Rejection accounted for the loss of only three primary grafts with a negative crossmatch, one in a patient who also had sickle cell crises in the postoperative period. The other losses were in diabetic women. One, who lost her graft in 10 days, underwent successful retransplantation 5 months later. The second woman lost her graft after an unwise decision was made to reduce FK 506 by half 5 months postoperatively. She had a perfect result at the time, and was not on steroids.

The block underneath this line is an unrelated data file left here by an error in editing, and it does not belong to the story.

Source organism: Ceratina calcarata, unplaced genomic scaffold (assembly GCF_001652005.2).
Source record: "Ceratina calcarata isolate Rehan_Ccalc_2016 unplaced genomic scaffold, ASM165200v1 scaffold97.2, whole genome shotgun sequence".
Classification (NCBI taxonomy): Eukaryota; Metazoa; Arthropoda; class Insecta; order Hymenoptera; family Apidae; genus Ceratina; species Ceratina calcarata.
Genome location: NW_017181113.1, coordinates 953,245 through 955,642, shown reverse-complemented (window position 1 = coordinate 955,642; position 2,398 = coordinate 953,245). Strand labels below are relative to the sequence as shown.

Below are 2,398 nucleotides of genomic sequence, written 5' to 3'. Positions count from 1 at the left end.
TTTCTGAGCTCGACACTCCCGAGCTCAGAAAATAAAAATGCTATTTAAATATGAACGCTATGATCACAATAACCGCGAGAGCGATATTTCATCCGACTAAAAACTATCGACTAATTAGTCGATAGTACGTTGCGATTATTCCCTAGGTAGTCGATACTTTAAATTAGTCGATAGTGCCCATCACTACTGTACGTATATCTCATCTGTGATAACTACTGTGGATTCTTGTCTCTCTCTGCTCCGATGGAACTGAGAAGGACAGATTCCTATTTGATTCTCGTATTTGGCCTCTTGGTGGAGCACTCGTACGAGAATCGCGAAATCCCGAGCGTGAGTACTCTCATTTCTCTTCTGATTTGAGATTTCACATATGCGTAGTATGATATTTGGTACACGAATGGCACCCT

Two of the graft losses in primary nonsensitized recipients were due to donor disease which was not recognized. In one, the aortic conduit for en bloc pediatric kidneys was found later to have had transmural necrosis pretransplantation, and clotted in less than 24 hours. A delayed peritoneal culture from another en bloc pediatric donor showed mixed bacteria. The recipient of the liver from this donor developed severe candida peritonitis within 72 hours. The kidney recipient developed a candida mycotic pseudoaneurysm, necessitating removal of the normally functioning graft and ligation of the iliac artery 32 days postoperatively. Recipient death accounted for the other primary graft loss after 2 days in a nonsensitized recipient. If these three nonimmunologic failures are excluded from the analysis, the graft loss rate in primary transplantation is 6 of 40 (15%) and in the nonsensitized recipients, it is 3 of 33 (9.1%).